Dhillon says PAU is demonstrating the practice on 500 acres in all the districts of the state. So far, this season, it has covered 150 acres. Agriculture Commissioner Sidhu says no-straw burn agriculture is being practiced on 60,000 ha in the state. That is less than two percent of the wheat area. It all smacks of tokenism. Even BISA does little outreach. It should have a bigger budget to spread the word around. There is little point in doing research, if it remains the subject of academic discussions.

Combine cutting paddy and spreading straw

PAU recommends microbial decomposition of straw in fields and composting, in that order, but its own technology takes 40 days for the straw to degrade. Dhillon says efforts are on to reduce the time by half. Along with early maturing rice, this should provide farmers enough time to sow wheat.

But the ideal should not be the enemy of that which works. Conservation agriculture has been shown to work. But officials cite cost as an impediment. Every combine would have to be fitted with shredders and spreaders, but most of the combines in operation have low-power second-hand engines, Most of the tractors are also not powerful enough for happy seeders.

With a combination of law enforcement and financial incentives, equipment hiring companies should emerge. Sangrur district under the leadership of collector Arshdeep Singh Thind has set an example. Through seminars and field camps farmers have been sensitised to the harm large-scale straw burning can cause. The district’s Agriculture Commissioner Amandeep Singh says it has a high concentration of 275 happy seeders. They are privately owned. These can cover about 7 percent of the district’s wheat area during the time available for sowing.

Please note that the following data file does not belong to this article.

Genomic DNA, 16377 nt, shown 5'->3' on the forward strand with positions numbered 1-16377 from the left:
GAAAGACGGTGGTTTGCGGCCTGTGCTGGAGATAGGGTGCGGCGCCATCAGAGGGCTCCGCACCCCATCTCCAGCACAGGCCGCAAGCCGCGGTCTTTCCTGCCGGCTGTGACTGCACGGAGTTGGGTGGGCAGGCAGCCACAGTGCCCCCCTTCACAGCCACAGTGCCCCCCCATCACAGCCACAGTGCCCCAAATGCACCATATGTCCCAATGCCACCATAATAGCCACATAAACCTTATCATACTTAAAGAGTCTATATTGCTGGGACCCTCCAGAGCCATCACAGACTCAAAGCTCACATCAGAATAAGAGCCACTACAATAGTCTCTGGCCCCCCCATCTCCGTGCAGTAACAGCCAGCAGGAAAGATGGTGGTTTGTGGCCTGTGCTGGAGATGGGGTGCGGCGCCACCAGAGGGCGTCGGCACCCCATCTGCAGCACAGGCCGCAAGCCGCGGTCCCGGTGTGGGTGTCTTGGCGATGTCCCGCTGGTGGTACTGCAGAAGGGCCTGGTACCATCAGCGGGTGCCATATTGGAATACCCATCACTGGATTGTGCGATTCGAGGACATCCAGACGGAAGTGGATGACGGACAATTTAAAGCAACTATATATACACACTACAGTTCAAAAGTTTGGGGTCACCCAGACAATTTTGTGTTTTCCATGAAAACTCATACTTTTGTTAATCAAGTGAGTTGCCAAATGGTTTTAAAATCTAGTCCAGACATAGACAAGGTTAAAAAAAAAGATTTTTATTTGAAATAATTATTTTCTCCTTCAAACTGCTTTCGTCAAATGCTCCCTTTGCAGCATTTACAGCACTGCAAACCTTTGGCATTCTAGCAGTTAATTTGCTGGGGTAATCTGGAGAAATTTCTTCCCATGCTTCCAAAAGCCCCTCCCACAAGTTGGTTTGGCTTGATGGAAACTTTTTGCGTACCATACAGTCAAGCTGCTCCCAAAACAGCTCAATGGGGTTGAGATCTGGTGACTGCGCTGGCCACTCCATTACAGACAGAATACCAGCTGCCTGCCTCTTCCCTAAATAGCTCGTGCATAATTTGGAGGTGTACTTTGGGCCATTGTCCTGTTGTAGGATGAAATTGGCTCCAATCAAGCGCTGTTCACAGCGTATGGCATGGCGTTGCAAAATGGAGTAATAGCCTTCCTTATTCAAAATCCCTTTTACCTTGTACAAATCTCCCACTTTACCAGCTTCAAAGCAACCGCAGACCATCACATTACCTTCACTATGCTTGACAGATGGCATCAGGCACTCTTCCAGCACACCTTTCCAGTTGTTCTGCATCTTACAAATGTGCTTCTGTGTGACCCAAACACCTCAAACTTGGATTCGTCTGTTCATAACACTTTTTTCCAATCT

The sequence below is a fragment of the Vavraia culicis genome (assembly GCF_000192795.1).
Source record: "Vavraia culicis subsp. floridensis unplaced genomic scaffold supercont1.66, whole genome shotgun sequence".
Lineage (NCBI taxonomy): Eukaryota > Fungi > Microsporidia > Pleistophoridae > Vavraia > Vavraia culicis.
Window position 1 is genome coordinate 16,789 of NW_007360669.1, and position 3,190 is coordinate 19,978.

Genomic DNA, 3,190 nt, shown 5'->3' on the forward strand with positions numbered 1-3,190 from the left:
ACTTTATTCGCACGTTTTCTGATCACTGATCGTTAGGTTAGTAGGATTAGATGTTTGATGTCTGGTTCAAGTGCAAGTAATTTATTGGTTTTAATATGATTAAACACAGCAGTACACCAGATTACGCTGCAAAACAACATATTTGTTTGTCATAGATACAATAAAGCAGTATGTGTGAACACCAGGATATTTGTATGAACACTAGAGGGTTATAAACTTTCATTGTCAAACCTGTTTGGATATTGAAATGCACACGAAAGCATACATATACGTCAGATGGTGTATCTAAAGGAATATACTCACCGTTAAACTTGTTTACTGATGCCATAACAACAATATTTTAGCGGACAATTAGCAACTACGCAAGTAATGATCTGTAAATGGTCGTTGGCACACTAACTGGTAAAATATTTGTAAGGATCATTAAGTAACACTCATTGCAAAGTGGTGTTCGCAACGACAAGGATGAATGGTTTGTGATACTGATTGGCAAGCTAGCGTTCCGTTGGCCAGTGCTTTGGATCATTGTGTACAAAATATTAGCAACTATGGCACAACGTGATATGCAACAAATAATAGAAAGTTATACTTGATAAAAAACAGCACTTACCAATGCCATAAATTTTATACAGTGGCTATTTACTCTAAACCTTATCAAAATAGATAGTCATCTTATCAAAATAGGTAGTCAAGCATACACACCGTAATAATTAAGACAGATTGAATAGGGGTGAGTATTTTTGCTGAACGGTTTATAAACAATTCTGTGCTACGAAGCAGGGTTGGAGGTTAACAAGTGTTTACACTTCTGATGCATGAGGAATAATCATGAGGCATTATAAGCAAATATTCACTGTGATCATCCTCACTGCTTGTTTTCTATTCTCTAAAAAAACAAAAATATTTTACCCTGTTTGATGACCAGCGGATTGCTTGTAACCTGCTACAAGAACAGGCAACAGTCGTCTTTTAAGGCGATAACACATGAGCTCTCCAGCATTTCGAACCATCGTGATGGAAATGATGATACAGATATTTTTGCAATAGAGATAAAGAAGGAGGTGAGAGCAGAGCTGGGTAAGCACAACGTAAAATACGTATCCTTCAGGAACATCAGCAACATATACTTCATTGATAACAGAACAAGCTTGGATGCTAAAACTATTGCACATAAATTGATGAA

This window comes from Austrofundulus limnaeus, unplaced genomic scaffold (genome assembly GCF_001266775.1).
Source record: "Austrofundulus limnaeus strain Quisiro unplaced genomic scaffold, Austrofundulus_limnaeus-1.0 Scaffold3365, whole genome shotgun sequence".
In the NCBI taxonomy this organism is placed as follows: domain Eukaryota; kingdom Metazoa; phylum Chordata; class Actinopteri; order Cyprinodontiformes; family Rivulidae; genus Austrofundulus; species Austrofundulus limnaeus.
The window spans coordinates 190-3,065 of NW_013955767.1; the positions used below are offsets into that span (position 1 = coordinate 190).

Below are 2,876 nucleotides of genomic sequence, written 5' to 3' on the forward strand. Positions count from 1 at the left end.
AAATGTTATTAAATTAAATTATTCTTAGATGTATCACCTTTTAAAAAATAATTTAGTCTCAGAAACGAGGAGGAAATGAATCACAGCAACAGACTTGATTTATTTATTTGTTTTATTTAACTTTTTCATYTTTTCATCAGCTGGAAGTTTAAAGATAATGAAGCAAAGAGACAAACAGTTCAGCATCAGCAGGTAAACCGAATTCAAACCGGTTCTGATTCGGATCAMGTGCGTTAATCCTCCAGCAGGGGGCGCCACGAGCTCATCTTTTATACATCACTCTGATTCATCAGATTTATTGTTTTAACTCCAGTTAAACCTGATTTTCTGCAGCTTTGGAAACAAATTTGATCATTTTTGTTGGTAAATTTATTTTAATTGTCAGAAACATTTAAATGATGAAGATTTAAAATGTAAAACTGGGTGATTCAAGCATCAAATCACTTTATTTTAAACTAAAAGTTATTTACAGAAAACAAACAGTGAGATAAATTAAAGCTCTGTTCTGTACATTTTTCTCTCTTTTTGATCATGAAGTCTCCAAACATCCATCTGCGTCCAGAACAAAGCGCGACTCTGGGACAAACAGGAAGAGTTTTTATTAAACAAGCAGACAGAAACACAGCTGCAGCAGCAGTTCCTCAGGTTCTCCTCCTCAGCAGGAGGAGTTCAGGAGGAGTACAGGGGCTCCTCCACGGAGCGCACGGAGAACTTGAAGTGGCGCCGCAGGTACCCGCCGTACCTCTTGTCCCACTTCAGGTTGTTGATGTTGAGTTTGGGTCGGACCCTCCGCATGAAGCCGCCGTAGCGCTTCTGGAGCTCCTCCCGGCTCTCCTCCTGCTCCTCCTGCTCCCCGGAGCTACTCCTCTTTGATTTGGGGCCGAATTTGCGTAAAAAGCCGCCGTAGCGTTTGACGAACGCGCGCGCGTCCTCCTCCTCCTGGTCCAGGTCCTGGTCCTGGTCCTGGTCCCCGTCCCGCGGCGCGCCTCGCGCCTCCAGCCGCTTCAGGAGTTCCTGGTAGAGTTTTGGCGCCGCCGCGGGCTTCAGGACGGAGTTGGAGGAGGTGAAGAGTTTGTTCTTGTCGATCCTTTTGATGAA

Punjab produces 22 million tonnes of straw, according to a PAU handbook. Assuming 15 million tonnes of it is burnt in the open, 82,500 tonnes of nitrogen, 34,500 tonnes of phosphorus, 19,500 tonnes of sulphur and 375,000 tonnes of potassium are blown into the air.

The problem of paddy stubble burning is too serious to be left to vote-hunting politicians and salaried officials and scientists. It requires innovative entrepreneurs and private companies to step in. Technology backed by capital should be able to fix it. Farmers should be offered options beyond stealthily setting fields on fire and ploughing in the evidence with a sympathetic administration looking the other way.

(Disclaimer: The views and opinions expressed in this article are those of the author and do not necessarily reflect the views of YourStory.)